So patient membership programmes have the potential to build great loyalty and make financial sense.

The difficulty is, that to many practices and patients alike, this subscription model in healthcare is a foreign concept. Making it a bit like the frontier of private practice.

BUT that doesn’t mean you shouldn’t at least investigate this model further.


What does a patient membership programme look like?



Of course, every profession and practice is individual but I'm hoping these general concepts help you understand the idea and see how you might be able to apply one of the models to your profession and practice.

Patient membership programmes tend to have a selection of these elements embedded in them:

  • A 12 month bundle of different kinds of essential appointments
  • Related physical products
  • Long term focus on prevention or maintenance
  • A sense of belonging to something that makes patients feel cared for
  • Discounted services
  • Educational elements
  • Diagnostic services
  • Periodic assessment tests
  • Emergency services
  • Preferential appointment scheduling
  • Member-only events or offers
  • Dedicated communications channel

Your creativity can go to town here. Just make sure you are adding value to your members and not detracting from your regular patients.

Tiered membership

Your membership can be an all or nothing offering where anyone paying the standard membership fee gets access to the full membership package, or you can offer two or three levels of membership where the offering gets more complete as the price increases.


This is not for everyone


Please note I am neither legally qualified or a trained accountant and what I am discussing here are general business principles not tailored business advice!!
Please do your due diligence before implementing any new business development strategies.

This membership business model will not work for every practice as it relies on a number of key elements being in place for it to succeed. The elements you choose and the way you structure your membership require some serious consideration and an honest review of two things in your practice:

  1. The kind of patients you serve (or want to serve)
  2. The infrastructure you have in place to effectively support a programme

I can probably explain this best by discussing the two different models for a patient membership programme.


Sorry, I couldn't resist 😉.

There are two models of patient membership programmes and you can choose one or the other, or potentially a combination of the two.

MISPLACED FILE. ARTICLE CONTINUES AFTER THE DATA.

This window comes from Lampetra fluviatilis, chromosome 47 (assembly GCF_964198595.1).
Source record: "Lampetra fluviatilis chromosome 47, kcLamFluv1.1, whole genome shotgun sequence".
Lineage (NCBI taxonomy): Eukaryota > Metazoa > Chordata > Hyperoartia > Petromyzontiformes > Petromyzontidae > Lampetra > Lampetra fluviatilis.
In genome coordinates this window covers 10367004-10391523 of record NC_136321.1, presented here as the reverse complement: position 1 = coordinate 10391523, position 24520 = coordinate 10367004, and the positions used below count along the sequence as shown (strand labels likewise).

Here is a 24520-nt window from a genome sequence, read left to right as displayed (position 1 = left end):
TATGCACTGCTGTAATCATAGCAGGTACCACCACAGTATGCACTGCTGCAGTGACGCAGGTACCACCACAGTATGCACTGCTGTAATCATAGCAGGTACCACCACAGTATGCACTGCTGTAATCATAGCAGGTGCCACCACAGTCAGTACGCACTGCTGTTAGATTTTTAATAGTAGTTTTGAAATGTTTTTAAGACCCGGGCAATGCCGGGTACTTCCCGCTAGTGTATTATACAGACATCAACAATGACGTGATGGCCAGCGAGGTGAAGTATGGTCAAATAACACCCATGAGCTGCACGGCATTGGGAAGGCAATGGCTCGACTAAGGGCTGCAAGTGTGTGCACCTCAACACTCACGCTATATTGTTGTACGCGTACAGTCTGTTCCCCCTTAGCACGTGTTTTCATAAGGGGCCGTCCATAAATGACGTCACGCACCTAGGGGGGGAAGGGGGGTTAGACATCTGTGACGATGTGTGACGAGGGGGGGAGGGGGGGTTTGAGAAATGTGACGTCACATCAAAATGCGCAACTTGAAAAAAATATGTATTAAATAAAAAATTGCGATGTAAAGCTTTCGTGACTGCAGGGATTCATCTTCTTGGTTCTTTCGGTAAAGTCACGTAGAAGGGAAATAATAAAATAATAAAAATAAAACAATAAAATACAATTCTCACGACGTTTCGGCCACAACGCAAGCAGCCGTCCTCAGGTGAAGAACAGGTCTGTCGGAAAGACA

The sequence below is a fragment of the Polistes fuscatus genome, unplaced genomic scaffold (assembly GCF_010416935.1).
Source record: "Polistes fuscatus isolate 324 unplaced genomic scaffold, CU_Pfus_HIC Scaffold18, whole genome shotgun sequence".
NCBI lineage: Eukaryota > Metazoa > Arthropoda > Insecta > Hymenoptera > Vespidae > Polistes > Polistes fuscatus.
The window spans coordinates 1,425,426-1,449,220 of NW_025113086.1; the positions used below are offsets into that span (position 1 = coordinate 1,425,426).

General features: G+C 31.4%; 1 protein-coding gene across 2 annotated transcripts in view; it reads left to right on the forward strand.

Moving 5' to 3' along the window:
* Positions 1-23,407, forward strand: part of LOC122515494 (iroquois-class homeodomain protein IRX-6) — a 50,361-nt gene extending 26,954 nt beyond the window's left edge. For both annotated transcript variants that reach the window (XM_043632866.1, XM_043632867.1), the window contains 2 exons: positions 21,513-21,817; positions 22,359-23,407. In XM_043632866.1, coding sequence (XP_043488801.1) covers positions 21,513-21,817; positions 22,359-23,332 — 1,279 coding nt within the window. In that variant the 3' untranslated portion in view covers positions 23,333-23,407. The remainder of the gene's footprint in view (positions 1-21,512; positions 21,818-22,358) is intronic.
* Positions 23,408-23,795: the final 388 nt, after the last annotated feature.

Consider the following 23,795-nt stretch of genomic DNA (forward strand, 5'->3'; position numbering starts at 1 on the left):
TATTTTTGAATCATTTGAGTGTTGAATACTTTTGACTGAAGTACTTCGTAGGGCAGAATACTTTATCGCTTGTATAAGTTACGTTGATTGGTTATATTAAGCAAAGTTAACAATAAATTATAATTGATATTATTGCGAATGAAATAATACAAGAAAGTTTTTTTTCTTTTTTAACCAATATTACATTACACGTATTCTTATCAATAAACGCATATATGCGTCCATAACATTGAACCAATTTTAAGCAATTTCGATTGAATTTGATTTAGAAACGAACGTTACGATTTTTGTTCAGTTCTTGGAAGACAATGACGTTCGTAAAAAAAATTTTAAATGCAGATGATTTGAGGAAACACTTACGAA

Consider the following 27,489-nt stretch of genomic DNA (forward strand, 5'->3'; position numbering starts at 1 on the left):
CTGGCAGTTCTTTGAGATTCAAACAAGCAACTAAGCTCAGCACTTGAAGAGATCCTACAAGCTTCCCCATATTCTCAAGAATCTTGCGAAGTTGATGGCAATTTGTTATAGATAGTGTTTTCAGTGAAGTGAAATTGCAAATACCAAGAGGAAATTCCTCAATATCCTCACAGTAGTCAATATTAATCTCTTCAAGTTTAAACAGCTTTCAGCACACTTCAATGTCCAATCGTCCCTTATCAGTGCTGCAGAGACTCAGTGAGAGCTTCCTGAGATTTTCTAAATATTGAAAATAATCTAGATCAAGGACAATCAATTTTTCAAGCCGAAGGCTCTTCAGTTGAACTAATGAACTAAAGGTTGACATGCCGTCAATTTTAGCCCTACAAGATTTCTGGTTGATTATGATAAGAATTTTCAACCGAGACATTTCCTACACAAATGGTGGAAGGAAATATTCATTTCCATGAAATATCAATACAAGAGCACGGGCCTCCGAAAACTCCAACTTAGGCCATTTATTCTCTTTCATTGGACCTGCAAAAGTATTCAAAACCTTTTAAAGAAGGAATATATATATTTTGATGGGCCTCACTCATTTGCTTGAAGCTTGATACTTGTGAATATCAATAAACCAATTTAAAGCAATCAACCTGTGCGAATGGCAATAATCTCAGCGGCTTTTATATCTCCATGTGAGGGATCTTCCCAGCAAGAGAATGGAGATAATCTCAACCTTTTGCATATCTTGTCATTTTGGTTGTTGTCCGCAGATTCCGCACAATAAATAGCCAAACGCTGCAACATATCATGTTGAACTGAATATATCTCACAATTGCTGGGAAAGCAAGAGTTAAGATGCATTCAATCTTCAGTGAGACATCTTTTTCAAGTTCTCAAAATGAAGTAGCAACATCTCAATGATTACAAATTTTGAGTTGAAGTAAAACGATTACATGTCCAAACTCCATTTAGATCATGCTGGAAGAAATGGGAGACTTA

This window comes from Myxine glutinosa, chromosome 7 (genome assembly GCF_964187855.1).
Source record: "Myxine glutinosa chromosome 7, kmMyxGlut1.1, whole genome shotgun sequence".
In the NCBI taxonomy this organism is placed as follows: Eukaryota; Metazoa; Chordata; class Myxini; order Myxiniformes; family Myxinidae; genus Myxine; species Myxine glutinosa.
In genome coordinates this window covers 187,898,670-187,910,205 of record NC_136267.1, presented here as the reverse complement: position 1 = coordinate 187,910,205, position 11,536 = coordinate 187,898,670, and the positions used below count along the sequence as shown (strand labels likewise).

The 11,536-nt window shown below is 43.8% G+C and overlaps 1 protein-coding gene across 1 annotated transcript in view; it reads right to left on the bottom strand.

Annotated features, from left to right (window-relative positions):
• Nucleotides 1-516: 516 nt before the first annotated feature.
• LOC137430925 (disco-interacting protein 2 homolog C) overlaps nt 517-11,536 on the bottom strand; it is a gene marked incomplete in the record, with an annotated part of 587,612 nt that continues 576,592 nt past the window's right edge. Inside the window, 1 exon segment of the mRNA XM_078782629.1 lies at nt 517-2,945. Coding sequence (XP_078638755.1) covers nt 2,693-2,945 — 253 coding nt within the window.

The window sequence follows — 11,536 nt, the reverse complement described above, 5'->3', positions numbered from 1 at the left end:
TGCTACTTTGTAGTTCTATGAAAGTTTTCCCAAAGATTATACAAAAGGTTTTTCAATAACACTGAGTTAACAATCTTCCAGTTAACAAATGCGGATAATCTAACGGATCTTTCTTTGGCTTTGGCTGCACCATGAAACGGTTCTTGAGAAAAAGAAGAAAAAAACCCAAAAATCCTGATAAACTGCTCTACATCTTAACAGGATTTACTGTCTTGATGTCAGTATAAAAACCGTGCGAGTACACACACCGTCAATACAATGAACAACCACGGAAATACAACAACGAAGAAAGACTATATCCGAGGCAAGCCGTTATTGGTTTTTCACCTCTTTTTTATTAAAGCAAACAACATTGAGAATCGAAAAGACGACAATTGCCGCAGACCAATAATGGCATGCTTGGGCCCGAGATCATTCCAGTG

The two models

1. The VIP patient experience model

In this model, you are targeting patients who value a personalised, exclusive service that will give them more of you in terms of appointment time, ongoing support, and specialist expertise as well as other VIP perks, making them feel special.
In this model, the focus is on delivering the ultimate patient experience. Think about your current patient experience and double it, or triple it, the effort, the touch points, the support etc. Your objective is to create a ⭐️⭐️⭐️⭐️⭐️ experience for your members.

For this, you can see you need a very specific type of patient who would be prepared to pay for this level of service that will both get them great clinical outcomes and also make them feel very special. Part of an exclusive club.

This doesn't have to be based around luxury, but potentially patients who have a lot riding on getting a great outcome as quickly as possible.


2. Cost management model

This provides a package of essential appointments and support products that can be spread throughout the year, based on the optimum health outcomes for a specific kind of patient. For example, hypothetically speaking, if you know you get optimum results for a patient with low back pain from:

  • Initial consultation x 1
  • Diagnostic Tests x 3
  • Pain management planning session x 1
  • Physical therapy sessions x 6
  •  Weight management coaching - virtual
  • Rehab support video library - online

Knowing that a majority of self funding back pain patients would normally only access a few of these elements, you could build a Back Pain membership package that included all of the above at a 10% discount, knowing that this means your members are going to be paying for additional services that will benefit them, but that they would not have otherwise paid for. With the cost added up and broken down into 12 equal monthly payments it becomes more affordable for the patient and you are providing a more complete service to your patients, hopefully delivering faster more complete results.